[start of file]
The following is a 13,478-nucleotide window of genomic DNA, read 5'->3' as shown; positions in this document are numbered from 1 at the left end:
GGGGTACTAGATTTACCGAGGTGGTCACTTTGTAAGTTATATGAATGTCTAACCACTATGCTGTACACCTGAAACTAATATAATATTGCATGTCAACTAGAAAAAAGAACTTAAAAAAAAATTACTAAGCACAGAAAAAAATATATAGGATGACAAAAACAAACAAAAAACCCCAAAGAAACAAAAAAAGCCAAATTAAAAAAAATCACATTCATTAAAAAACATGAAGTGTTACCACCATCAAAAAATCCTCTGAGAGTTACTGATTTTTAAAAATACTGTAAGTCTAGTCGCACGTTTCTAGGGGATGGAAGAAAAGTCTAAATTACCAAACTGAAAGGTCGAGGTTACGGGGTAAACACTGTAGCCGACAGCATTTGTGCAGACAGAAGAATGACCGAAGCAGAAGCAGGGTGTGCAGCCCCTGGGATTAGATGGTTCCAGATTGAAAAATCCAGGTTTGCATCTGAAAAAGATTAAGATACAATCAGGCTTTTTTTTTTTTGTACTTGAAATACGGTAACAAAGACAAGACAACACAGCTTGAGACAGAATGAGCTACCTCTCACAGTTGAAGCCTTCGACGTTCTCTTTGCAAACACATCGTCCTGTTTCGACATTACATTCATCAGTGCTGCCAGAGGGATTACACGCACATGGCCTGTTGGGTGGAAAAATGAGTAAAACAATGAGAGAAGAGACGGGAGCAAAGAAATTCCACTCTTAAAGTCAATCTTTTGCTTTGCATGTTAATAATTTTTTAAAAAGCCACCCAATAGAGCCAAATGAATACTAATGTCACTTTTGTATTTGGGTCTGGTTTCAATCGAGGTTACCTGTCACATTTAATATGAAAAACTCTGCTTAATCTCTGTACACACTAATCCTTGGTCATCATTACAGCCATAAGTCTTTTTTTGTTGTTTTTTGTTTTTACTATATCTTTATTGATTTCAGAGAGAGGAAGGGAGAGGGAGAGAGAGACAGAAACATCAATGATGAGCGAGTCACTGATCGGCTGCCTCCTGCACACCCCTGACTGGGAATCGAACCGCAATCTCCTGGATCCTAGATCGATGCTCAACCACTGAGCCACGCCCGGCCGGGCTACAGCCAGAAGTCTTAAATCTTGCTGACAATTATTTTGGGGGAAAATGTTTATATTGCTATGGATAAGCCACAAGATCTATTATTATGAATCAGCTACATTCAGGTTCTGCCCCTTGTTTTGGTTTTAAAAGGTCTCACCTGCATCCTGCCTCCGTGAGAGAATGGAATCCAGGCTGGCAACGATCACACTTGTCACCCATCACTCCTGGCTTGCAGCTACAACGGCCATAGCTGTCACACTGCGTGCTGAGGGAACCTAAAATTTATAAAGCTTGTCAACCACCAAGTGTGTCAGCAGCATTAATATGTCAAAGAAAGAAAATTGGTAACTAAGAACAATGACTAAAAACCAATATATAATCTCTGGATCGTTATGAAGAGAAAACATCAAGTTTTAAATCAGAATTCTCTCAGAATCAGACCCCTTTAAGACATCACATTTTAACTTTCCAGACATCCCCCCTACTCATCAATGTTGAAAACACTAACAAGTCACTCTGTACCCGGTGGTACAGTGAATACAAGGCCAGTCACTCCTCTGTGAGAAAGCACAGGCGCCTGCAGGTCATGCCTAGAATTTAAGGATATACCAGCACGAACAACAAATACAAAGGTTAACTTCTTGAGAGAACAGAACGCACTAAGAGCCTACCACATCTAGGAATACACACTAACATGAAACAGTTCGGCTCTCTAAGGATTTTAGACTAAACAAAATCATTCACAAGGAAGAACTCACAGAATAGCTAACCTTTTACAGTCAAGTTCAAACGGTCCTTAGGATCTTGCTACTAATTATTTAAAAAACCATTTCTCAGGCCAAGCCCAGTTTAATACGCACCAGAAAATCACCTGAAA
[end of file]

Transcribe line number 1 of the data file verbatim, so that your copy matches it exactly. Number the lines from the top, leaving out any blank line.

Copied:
The following is a 13,478-nucleotide window of genomic DNA, read 5'->3' as shown; positions in this document are numbered from 1 at the left end: